Often we find ourselves angry with some person or other. Anger is provoked in two ways. When we see a man guilty of an offence we lose our temper. But we do not pause to think whether we too are not like him. Even if we have not been guilty of sinful deeds we must have had sinful thoughts. Perhaps we have reason to think that we have sinned less than others.
This must be because we are a little more mature. Even so, how difficult do we find it to correct ourselves. Would it not be more difficult for a habitual sinner to retrieve himself? We need not associate ourselves with him. The sastras proclaim that the first step towards Atmic improvement is to sever ourselves from evil people and to seek the company of virtuous men. But there is no point in looking upon sinners with hatred or anger. All we can and must do is to pray that they turn to the path of virtue. If, by the grace of the Lord, we acquire a little grace ourselves we must use it to take them to the right path.
Our opponent is not likely to change his attitude towards us simply because we are angry with him. Instead, he might turn against us with greater venom. Hatred thus will be kept fuelled on either side. One must realise one's mistakes and try to reform oneself. We cannot congratulate ourselves if a person corrects himself fearing our anger. Also the change thus brought about in him will not be enduring. If we think that there is something wrong with a man we must try to correct him with love.
Why do people sin? The reason must be their mental condition and the circumstances in which they are placed. If we happen to be free from any guilt, it must be because we are more favoured by circumstances. When you see a sinner you must pray: "O Ambika, I too might have sinned like him. But in your mercy you do not give me the occasion to do so. Be merciful to him in the same way."
We must not be angry with a man even if he bears ill-will against us. Our innermost mind knows how far we deserve to be spoken ill of. It may be Hindu Dharma that the man who nurses bad feelings against us is doing so not because of any wrong done by us. We know, however, in our heart of hearts that the sins we have committed are indeed great. Such is our predicament that we must shed tears before Amba, atone for our sins and pray that they are washed away. In that way are we qualified to point accusing finger at others?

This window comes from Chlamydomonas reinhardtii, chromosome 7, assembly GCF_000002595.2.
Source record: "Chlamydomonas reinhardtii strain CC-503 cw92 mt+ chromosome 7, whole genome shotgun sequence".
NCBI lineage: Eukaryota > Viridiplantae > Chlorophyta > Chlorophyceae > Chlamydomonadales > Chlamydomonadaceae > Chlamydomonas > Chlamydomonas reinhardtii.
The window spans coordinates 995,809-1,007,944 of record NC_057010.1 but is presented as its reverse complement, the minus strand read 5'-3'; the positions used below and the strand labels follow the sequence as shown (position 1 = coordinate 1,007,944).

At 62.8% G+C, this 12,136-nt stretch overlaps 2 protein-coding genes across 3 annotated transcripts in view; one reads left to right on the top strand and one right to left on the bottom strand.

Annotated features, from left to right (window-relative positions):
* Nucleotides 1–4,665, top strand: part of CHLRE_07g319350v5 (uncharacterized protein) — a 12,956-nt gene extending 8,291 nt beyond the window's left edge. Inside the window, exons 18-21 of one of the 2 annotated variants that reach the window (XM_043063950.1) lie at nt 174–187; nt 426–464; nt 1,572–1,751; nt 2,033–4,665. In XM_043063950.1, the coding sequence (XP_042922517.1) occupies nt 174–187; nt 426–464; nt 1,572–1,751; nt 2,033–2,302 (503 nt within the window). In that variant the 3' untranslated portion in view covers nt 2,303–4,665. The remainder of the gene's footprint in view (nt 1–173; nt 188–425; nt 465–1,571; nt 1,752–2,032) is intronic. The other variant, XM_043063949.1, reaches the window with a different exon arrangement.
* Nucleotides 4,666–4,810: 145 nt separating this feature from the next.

The question arises: may we direct our anger against others when we are free from all sin? Were we truly sinless, we would be all love and affection. Where is then the question of our being angry with anyone?
Even towards a sinner we should have then no feeling other than that of love. On the other hand, if we are guilty of wrongs ourselves we have no right to be angry with those we think are sinners. In the state of utter sinlessness we realise it all to be the sport of Amba. In her sport who merits praise, who deserves blame? Anger, in any case has no place in our life.
As I said earlier, according to Krsna Paramatman the two great forces inciting man to sin are desire and anger. In other words we hurt ourselves with our anger. Our opponent may ignore our anger but then we hurt ourselves with it-both our body and mind suffer. The natural dharma of man is to be loving and affectionate. And to be loving and affectionate is to be ever in bliss. Love is Sivam, it is said. We must always learn to attain the condition of love that is Sivam.